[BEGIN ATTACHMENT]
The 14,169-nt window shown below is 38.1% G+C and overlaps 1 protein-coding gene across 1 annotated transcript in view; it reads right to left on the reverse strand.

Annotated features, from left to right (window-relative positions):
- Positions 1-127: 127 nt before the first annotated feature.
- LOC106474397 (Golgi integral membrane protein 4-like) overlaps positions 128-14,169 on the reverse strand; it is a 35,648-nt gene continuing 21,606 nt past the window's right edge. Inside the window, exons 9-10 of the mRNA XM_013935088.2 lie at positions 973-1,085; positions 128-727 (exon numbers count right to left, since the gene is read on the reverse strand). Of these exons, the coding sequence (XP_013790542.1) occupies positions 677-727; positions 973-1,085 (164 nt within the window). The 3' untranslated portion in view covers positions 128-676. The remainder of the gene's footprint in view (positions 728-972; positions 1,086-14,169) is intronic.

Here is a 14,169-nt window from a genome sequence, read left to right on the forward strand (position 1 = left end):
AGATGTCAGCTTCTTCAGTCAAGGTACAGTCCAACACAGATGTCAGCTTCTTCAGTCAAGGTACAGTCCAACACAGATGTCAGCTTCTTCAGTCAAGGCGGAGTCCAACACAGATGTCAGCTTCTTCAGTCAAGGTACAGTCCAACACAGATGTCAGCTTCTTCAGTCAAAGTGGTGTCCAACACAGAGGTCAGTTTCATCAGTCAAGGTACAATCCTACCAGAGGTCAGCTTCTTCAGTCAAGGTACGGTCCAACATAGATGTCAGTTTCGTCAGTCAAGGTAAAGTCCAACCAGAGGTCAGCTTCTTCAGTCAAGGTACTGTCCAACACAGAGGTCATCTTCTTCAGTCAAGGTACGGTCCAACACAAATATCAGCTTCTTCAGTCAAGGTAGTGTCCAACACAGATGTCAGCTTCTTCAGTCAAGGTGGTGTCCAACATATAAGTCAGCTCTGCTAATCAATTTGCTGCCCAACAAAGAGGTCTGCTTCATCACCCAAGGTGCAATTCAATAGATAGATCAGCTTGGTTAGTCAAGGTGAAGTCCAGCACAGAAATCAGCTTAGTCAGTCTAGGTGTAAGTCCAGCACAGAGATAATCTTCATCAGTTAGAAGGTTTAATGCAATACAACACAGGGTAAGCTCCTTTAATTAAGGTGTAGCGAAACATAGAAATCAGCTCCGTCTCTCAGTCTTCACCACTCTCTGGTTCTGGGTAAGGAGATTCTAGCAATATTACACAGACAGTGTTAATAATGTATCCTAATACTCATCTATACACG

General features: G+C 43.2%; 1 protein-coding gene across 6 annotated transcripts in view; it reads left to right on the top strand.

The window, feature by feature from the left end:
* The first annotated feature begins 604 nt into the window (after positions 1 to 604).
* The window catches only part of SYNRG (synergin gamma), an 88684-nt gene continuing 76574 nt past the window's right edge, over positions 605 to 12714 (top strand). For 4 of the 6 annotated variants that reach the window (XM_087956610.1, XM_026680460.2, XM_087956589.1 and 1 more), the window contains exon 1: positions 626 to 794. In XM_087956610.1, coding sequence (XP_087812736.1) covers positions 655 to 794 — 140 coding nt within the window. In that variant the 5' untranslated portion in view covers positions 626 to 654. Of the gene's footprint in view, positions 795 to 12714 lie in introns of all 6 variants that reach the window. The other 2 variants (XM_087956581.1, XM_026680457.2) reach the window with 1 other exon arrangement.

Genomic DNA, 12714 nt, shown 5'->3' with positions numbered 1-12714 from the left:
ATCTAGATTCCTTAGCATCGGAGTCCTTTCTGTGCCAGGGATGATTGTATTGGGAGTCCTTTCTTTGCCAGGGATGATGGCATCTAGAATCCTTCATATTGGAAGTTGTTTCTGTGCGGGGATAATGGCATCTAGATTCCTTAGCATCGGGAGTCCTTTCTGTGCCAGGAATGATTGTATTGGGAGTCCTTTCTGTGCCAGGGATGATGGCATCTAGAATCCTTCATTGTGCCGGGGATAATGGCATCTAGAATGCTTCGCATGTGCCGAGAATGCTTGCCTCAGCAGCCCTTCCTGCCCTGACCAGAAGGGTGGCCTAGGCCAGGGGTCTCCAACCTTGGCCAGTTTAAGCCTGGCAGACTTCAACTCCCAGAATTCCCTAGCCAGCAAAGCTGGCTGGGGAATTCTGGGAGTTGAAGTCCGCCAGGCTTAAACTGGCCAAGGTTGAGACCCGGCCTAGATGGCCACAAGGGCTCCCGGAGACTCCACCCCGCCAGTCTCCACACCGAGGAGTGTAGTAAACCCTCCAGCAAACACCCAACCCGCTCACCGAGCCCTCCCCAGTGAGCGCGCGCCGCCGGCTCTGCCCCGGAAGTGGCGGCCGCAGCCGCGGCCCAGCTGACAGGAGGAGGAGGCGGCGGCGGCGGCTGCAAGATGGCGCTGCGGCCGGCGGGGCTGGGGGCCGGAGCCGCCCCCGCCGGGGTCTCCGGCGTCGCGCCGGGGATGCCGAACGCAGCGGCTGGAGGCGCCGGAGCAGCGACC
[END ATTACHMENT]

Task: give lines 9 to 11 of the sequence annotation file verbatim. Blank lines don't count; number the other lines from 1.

* The first annotated feature begins 604 nt into the window (after positions 1 to 604).
* The window catches only part of SYNRG (synergin gamma), an 88684-nt gene continuing 76574 nt past the window's right edge, over positions 605 to 12714 (top strand). For 4 of the 6 annotated variants that reach the window (XM_087956610.1, XM_026680460.2, XM_087956589.1 and 1 more), the window contains exon 1: positions 626 to 794. In XM_087956610.1, coding sequence (XP_087812736.1) covers positions 655 to 794 — 140 coding nt within the window. In that variant the 5' untranslated portion in view covers positions 626 to 654. Of the gene's footprint in view, positions 795 to 12714 lie in introns of all 6 variants that reach the window. The other 2 variants (XM_087956581.1, XM_026680457.2) reach the window with 1 other exon arrangement.

Genomic DNA, 12714 nt, shown 5'->3' with positions numbered 1-12714 from the left: